T.V. REED. Buchanan Distinguished Professor of American Studies & English T.V. Reed photo. T. V. Reed ...

more resources:

Remember: All readings are also on reserve at McKeldin Library. All will be on 24 hr. reserve. Library instructions are hereYou are required to read these books, not to buy them, or even to own them. Share them, rent them, borrow them, xerox them, scan them. Fair use means producing copies for your own private research use. Of course you can help others in obtaining originals for such fair use copying. Be sure to locate them long before you need to read them! ISBN numbers are included to make ordering them easier if you wish to buy them. Some electronic reserves are downloadable from our Canvas library reserves module. Go to my , login > 468 from Course list > Modules (on left) > Course Reserves > PDF icons to view and download materials, and to see that our books are available at the circulation desk at McKeldin. This is the only use we have for Canvas.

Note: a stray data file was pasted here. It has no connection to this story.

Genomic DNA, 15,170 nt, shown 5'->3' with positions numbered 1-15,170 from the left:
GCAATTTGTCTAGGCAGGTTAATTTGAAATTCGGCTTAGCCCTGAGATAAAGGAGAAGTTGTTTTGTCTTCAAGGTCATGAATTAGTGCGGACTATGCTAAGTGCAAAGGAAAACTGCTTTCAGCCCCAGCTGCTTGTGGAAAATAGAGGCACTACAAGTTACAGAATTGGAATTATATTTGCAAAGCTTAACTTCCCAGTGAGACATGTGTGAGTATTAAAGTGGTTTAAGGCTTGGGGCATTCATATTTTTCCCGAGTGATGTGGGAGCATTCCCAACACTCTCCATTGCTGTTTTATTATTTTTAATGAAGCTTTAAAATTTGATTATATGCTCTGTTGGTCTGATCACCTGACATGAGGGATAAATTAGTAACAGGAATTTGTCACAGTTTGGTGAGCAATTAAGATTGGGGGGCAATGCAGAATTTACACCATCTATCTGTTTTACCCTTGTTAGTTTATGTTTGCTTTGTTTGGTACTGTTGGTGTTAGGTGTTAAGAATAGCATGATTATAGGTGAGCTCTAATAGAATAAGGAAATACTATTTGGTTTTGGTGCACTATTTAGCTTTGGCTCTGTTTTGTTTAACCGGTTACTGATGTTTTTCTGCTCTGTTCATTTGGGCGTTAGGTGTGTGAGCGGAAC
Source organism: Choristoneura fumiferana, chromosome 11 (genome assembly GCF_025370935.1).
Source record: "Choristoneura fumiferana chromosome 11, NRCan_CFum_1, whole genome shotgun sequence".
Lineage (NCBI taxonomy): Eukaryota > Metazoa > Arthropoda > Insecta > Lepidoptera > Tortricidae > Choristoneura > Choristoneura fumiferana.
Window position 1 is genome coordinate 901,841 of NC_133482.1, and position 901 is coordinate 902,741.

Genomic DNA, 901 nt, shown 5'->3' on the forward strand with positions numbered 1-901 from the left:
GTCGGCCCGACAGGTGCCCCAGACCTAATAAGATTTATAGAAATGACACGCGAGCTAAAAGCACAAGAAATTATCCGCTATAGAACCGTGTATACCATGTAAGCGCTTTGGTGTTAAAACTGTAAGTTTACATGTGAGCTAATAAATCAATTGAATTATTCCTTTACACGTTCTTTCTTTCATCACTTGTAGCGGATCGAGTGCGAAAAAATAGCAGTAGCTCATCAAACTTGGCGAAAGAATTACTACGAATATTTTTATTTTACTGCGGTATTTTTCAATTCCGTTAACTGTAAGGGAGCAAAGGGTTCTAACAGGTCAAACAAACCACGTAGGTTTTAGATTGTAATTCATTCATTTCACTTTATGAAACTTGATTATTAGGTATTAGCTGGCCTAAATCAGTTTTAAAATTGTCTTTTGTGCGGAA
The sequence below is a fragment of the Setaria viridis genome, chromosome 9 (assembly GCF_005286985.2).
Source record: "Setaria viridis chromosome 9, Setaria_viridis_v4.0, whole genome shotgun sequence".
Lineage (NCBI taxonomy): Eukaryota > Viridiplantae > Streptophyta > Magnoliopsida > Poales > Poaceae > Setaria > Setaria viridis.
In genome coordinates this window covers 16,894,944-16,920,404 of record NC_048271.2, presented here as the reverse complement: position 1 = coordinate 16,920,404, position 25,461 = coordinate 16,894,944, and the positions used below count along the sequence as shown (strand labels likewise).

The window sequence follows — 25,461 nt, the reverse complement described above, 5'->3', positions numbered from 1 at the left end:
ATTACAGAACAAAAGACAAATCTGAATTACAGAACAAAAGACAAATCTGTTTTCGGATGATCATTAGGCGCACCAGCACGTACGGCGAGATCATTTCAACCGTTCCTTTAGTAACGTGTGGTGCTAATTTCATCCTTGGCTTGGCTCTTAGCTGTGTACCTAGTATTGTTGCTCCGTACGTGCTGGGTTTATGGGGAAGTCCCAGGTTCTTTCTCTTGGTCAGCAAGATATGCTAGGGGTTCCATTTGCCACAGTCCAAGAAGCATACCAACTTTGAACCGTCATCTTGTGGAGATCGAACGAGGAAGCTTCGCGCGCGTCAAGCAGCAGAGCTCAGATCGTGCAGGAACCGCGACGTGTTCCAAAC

When you are preparing for class for some week, perhaps over the weekend, while you have the syllabus available for download at all times on the class website, you may also notice it is on the <Schedule> tab too! So you always have a way of knowing what is coming up next, even if I have not yet posted for the week. You can see the Schedule tab on both computers on the internet and also on your phone!

You will notice that readings for next week are on electronic reserve! What does that mean!
Well, this is the ONE TIME you need to use Canvas for our class. It means that you can login to Canvas and download an electronic version of the reading yourself.